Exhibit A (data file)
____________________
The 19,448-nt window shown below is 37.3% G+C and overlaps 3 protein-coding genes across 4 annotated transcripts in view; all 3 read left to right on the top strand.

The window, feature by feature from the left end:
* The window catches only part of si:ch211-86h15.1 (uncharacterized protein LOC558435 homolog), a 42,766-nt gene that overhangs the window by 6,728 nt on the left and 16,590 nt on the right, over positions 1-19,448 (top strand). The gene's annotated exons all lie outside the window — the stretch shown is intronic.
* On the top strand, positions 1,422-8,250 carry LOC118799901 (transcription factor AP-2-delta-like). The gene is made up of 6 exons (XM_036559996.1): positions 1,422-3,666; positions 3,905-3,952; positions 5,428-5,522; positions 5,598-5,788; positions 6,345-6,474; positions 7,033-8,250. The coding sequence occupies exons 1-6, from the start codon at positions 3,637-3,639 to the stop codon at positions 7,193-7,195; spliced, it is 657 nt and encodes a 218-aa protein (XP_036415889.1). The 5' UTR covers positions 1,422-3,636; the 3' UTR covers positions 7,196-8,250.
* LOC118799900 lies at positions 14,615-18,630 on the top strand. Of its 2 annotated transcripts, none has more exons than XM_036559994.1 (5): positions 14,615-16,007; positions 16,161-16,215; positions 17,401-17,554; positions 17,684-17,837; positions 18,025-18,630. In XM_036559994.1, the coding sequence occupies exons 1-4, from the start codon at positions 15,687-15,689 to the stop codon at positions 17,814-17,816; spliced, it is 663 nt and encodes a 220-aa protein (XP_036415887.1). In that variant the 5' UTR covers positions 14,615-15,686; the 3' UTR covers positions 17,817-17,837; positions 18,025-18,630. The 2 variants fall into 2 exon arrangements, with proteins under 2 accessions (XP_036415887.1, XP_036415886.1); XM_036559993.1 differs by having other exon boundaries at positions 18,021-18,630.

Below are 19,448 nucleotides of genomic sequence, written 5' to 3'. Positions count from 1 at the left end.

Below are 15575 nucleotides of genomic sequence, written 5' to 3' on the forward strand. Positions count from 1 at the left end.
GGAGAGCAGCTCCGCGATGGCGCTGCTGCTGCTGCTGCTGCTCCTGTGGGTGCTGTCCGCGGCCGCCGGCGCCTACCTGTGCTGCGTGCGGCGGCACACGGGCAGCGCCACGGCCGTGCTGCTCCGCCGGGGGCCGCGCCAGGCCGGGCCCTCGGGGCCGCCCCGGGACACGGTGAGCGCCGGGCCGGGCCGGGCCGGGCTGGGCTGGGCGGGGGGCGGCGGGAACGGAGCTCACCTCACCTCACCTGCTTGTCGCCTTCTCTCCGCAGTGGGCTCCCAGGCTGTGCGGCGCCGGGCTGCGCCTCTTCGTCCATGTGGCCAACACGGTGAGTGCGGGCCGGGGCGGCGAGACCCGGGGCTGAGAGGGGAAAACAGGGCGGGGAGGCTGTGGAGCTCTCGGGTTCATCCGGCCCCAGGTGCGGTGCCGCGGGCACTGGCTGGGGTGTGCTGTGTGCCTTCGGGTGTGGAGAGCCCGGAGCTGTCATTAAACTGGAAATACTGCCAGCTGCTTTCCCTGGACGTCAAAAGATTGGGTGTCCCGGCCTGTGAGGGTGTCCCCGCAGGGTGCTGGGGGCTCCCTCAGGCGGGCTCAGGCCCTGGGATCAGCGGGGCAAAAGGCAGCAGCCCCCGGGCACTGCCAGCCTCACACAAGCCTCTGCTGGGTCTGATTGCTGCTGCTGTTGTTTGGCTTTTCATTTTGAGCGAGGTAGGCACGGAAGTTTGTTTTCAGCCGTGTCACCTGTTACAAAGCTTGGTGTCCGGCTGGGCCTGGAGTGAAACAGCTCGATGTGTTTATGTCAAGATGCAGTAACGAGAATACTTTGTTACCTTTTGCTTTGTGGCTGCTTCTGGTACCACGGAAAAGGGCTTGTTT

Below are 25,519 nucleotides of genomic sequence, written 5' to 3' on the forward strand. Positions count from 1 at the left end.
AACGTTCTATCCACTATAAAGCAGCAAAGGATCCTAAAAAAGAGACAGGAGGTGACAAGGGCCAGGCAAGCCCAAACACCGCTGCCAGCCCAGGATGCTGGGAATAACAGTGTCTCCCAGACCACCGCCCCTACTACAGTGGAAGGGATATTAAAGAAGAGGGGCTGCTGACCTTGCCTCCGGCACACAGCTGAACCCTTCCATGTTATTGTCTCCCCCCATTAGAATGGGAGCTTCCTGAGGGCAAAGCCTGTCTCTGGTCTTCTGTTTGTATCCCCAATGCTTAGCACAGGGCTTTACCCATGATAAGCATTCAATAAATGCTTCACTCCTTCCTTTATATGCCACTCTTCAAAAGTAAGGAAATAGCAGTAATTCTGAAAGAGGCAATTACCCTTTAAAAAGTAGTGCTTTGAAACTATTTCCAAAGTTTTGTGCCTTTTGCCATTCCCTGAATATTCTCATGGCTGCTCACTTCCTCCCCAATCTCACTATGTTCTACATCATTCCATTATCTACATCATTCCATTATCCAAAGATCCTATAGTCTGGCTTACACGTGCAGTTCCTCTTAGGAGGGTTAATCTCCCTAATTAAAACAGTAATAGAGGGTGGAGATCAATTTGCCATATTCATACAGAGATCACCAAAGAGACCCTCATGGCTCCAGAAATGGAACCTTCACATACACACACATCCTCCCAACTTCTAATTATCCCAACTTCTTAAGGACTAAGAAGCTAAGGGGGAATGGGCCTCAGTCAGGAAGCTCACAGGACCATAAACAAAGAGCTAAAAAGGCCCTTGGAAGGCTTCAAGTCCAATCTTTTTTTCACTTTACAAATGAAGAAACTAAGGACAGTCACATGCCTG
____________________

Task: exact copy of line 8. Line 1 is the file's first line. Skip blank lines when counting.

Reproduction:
GGAGAGCAGCTCCGCGATGGCGCTGCTGCTGCTGCTGCTGCTCCTGTGGGTGCTGTCCGCGGCCGCCGGCGCCTACCTGTGCTGCGTGCGGCGGCACACGGGCAGCGCCACGGCCGTGCTGCTCCGCCGGGGGCCGCGCCAGGCCGGGCCCTCGGGGCCGCCCCGGGACACGGTGAGCGCCGGGCCGGGCCGGGCCGGGCTGGGCTGGGCGGGGGGCGGCGGGAACGGAGCTCACCTCACCTCACCTGCTTGTCGCCTTCTCTCCGCAGTGGGCTCCCAGGCTGTGCGGCGCCGGGCTGCGCCTCTTCGTCCATGTGGCCAACACGGTGAGTGCGGGCCGGGGCGGCGAGACCCGGGGCTGAGAGGGGAAAACAGGGCGGGGAGGCTGTGGAGCTCTCGGGTTCATCCGGCCCCAGGTGCGGTGCCGCGGGCACTGGCTGGGGTGTGCTGTGTGCCTTCGGGTGTGGAGAGCCCGGAGCTGTCATTAAACTGGAAATACTGCCAGCTGCTTTCCCTGGACGTCAAAAGATTGGGTGTCCCGGCCTGTGAGGGTGTCCCCGCAGGGTGCTGGGGGCTCCCTCAGGCGGGCTCAGGCCCTGGGATCAGCGGGGCAAAAGGCAGCAGCCCCCGGGCACTGCCAGCCTCACACAAGCCTCTGCTGGGTCTGATTGCTGCTGCTGTTGTTTGGCTTTTCATTTTGAGCGAGGTAGGCACGGAAGTTTGTTTTCAGCCGTGTCACCTGTTACAAAGCTTGGTGTCCGGCTGGGCCTGGAGTGAAACAGCTCGATGTGTTTATGTCAAGATGCAGTAACGAGAATACTTTGTTACCTTTTGCTTTGTGGCTGCTTCTGGTACCACGGAAAAGGGCTTGTTT